Regardless of who or what is causing Climate Change, Obama Administration moving forward to mitigate its effects

Regardless of what you think about Global Warming or Climate Change, there’s no denying it has definitely been warmer this Winter.

What little snow we received this year quickly melted away, but we managed to capture a few shots of the event near the Washington D.C. office of IX Power Foundation.

 Today and tomorrow at the D.C.-area office of the IX Power Foundation, temperatures are expected to soar into the high 60’s.

The forest out the back door of the IX Power Foundation office.

It appears Spring is springing, and Winter has wafted away.  (We should still remain vigilant. We could get pummeled in February or March by a rogue storm.)  But, all in all, its been a freakishly warm winter in the U.S.

So how does the apparent change affect us and what is anybody proposing we do to prepare for it?  

Well, in the United States, we are beginning to get more serious about it. On Jan. 19, the Obama administration released a draft of a plan to coordinate responses to global warming across the country.  It’s called the National Fish, Wildlife and Plants Climate Adaptation Strategy, and while the United States has no national strategy for curtailing its contributions to climate change, it does now have a partial strategy for responding to its effects.

The flowering plants seem quite confused! Should we try to bloom? When we do bloom during the Winter we get hit with an overnight dusting of ice or snow ...

The National Fish, Wildlife and Plants Climate Adaptation Strategy is a call to action — a framework for steps that can be taken over the next five to 10 years based on climate change projections for the next century. It is designed to be a key part of the nation’s larger response to a changing climate, and to guide responsible actions by natural resource managers is a comprehensive, multi-partner response to the threat of climate change in the United States.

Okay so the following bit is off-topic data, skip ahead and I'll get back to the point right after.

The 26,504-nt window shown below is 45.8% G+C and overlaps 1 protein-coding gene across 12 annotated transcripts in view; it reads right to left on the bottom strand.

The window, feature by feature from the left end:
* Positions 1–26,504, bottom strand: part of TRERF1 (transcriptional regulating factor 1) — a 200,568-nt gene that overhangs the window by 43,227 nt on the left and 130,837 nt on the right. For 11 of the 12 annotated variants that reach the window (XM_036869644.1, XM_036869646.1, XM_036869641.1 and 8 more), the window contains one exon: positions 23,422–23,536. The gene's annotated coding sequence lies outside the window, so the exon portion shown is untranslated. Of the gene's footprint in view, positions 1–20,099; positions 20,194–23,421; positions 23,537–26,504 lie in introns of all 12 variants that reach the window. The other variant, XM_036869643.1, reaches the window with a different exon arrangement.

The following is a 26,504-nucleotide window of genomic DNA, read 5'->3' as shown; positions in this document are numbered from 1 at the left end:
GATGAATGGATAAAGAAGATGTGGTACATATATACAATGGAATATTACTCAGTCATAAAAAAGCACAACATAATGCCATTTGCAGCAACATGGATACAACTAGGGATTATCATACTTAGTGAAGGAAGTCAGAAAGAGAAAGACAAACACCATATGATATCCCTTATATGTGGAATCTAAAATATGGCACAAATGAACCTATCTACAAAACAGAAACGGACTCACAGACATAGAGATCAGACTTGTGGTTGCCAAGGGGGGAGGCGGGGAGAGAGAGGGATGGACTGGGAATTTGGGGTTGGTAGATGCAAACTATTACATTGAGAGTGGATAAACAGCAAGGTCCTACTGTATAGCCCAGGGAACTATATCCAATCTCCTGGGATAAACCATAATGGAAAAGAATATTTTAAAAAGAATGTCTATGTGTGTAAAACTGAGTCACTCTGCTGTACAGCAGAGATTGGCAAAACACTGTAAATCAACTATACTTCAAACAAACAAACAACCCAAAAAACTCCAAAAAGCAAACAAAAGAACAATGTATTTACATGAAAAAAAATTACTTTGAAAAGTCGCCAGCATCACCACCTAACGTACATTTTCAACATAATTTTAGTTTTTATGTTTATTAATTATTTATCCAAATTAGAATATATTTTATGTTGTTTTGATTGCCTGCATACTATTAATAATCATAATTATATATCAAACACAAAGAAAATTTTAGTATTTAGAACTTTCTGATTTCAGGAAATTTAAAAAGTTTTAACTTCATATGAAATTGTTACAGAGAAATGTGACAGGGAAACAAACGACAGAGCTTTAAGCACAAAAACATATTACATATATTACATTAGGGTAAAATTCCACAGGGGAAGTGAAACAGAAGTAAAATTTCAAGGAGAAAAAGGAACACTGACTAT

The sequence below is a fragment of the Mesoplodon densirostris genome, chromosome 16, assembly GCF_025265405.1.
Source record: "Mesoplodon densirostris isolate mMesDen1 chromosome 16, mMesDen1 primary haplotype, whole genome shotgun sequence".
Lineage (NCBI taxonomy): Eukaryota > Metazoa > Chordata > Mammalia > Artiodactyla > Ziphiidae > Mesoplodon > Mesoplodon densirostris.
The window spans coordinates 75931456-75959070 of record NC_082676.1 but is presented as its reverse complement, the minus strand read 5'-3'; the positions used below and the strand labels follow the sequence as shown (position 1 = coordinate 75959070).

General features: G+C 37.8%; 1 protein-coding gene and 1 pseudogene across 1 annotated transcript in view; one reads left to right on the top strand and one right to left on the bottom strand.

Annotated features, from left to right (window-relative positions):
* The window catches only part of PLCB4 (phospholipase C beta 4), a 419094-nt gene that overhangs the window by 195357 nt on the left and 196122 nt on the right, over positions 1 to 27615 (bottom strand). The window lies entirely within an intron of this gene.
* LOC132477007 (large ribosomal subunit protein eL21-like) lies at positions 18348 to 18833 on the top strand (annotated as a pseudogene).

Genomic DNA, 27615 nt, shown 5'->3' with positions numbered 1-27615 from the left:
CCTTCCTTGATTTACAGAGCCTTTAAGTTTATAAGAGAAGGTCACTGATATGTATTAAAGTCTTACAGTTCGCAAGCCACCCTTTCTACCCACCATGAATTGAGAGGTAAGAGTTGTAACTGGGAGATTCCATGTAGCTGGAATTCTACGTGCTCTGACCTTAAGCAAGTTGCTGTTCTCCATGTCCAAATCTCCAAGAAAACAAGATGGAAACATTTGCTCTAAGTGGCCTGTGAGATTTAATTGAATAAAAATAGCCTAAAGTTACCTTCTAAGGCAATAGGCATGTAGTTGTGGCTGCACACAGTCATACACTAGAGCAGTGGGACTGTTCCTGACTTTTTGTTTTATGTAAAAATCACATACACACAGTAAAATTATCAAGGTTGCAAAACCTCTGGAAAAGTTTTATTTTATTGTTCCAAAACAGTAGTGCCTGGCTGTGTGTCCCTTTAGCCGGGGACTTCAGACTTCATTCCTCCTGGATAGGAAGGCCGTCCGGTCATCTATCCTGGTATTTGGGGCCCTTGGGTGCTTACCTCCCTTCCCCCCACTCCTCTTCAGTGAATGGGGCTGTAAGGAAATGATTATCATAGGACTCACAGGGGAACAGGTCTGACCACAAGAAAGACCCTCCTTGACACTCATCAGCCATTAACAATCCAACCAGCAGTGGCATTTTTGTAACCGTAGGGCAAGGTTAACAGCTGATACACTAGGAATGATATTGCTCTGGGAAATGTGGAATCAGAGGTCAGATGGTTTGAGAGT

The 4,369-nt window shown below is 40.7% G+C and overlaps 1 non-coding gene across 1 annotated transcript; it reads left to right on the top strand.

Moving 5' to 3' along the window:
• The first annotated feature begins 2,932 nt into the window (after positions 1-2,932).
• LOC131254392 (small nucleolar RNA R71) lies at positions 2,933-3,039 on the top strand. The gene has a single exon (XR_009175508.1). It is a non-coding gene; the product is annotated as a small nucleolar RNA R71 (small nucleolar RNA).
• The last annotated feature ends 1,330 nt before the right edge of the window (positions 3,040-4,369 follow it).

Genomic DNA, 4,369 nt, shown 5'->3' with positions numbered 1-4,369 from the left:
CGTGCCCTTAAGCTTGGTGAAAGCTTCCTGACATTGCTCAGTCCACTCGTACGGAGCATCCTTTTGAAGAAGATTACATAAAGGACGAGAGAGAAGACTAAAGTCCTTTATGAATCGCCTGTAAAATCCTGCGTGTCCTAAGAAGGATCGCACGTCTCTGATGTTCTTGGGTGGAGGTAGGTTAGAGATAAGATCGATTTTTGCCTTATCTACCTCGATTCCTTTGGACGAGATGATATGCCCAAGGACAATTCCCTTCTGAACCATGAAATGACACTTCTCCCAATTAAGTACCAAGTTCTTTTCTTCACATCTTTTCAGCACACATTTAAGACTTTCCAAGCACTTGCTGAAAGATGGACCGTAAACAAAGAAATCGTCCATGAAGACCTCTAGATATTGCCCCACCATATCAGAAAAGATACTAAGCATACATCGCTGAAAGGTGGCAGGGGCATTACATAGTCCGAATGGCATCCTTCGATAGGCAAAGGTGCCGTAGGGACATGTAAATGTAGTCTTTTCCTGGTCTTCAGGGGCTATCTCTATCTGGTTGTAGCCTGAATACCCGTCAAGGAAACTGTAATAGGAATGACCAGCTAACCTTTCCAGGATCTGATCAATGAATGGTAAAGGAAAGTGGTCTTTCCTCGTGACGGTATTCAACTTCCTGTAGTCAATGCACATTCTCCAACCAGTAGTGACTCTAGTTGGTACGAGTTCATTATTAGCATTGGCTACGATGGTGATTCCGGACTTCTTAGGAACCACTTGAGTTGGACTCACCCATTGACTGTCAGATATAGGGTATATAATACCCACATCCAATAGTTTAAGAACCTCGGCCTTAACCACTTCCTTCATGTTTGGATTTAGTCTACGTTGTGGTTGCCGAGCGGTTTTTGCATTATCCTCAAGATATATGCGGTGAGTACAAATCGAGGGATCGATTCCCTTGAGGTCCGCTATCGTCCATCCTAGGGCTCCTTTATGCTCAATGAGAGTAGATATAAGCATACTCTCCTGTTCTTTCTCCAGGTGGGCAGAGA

You can see the snow we did get in the Greater Washington, D.C. area was greatly reduced from that of year's past ...

It involves decision-makers at all levels of government: the National Oceanic and Atmospheric Administration (NOAA), the U.S. Fish and Wildlife Service (USFWS), and the New York Division of Fish, Wildlife, & Marine Resources (representing state fish and wildlife agencies.) The Association of Fish and Wildlife Agencies is also providing support.  

The "Big" snow of the 2011 - 2012 season thus far in the Virginia, Maryland, D.C. area may be the harbinger of things to come ... Are we headed to drought conditions?

 The Strategy is being developed with input from a wide variety of federal, state, and tribal representatives, along with active engagement and input from non-government organizations, industry groups, and private landowners. To learn more, visit: http://www.wildlifeadaptationstrategy.gov/index.php 

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